Between Sundays for Week of March 6, 2023
John 3:16 is one of the most recognizable passages in the Bible. You can probably even recite the verse. “For God so loved the world…” It’s also usually quoted without its context. This verse is (part of) Jesus’ response to Nicodemus, a religious leader and teacher who approaches Jesus in the dark of night with questions about God and Jesus and the miracles Jesus has performed and how they’re all related. Ultimately, Nicodemus wants to know: how can these things be?
It’s a question I (Pastor Hoffman) ask a lot (and reflected about in my sermon on Sunday) when I learn or experience something that does not fit into what I already knew or thought I understood. When something (or someone) defies my expectations. How can these things be?
It’s also a vulnerable question, because it means admitting I don’t have it all figured out, that I don’t know everything. And then I have two choices: double-down on my certainty or risk asking the question.
Nicodemus risked asking the question. He went straight to the source, but Jesus didn’t give him an answer. Instead, Jesus invites conversation. He listens. He teaches. He corrects. He testifies to the height and breadth and depth of God’s love with his words and ultimately throughout his life, with his actions. Because God answers all our questions in relationship.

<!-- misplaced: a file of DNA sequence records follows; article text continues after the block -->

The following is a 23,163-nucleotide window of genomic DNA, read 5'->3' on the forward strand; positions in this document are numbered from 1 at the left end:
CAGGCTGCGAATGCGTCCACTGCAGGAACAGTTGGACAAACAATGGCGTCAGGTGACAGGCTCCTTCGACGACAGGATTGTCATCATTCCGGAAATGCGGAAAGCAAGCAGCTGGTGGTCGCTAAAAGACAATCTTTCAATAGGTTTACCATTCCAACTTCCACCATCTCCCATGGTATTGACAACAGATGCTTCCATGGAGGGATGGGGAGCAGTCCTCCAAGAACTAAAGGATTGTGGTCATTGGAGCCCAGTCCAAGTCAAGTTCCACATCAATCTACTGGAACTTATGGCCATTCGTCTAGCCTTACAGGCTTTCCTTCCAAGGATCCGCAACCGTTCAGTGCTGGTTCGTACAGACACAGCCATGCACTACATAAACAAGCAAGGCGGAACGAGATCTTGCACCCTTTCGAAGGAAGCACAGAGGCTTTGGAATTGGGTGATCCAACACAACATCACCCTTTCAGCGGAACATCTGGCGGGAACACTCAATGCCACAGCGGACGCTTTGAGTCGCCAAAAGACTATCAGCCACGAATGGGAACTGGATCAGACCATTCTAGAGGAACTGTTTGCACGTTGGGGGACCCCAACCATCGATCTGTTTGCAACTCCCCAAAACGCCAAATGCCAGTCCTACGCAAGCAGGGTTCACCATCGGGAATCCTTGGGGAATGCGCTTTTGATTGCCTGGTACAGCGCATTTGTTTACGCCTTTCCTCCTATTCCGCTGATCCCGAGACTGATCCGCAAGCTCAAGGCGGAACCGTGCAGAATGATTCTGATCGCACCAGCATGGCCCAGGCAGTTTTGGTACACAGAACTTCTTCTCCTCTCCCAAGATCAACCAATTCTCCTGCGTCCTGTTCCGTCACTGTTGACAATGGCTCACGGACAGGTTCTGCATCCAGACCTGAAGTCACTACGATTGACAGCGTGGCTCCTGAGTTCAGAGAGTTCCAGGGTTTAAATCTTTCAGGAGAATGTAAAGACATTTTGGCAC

Following Jesus means taking the risk that we don’t have all the answers and being open enough to ask the questions – together. Showing up. Talking and listening and breaking bread and building relationships, even – or maybe especially – with those who understand God differently than we do, or who don’t know God at all.
Who knows where those relationships might take us? Later in John’s gospel, Nicodemus publicly defends Jesus among the religious leaders (John 7) and at the end, he helps Joseph of Arimethea anoint Jesus’ crucified body (John 19). One thing is for sure: our questions change us. They change what we know – and what we think we know. And they change how we engage with this world God so loves.
God’s not done with us yet. I think that’s pretty good news.
Soup suppers have begun! Wednesdays at 6 pm throughout Lent, we gather to talk and eat before Holden Evening Prayer at 7 pm. Visit our website to read about Bethlehem’s Lenten theme and share in gatherings where we lean into the questions of faith together.
The world may expect us to have all the answers, and we may prefer the certainty of having all the answers, but Jesus invites our questions. How can these things be? Pastor Hoffman suggests that we only find our answer in relationship with God and the world (and people!) God so loves. Jesus shows us the way through his life, death and resurrection.
Preaching scholar Tom Long writes, “Nicodemus thought he was the one who came to Jesus, only to discover that in the cosmic scheme of things, Jesus came to him and to all humanity. Jesus came in the flesh, sent by God—not to condemn, and certainly not to engage in polite theological discourse, but to save.”
Read Tom Long’s whole reflection here. (Don’t be thrown off by the date at the top!)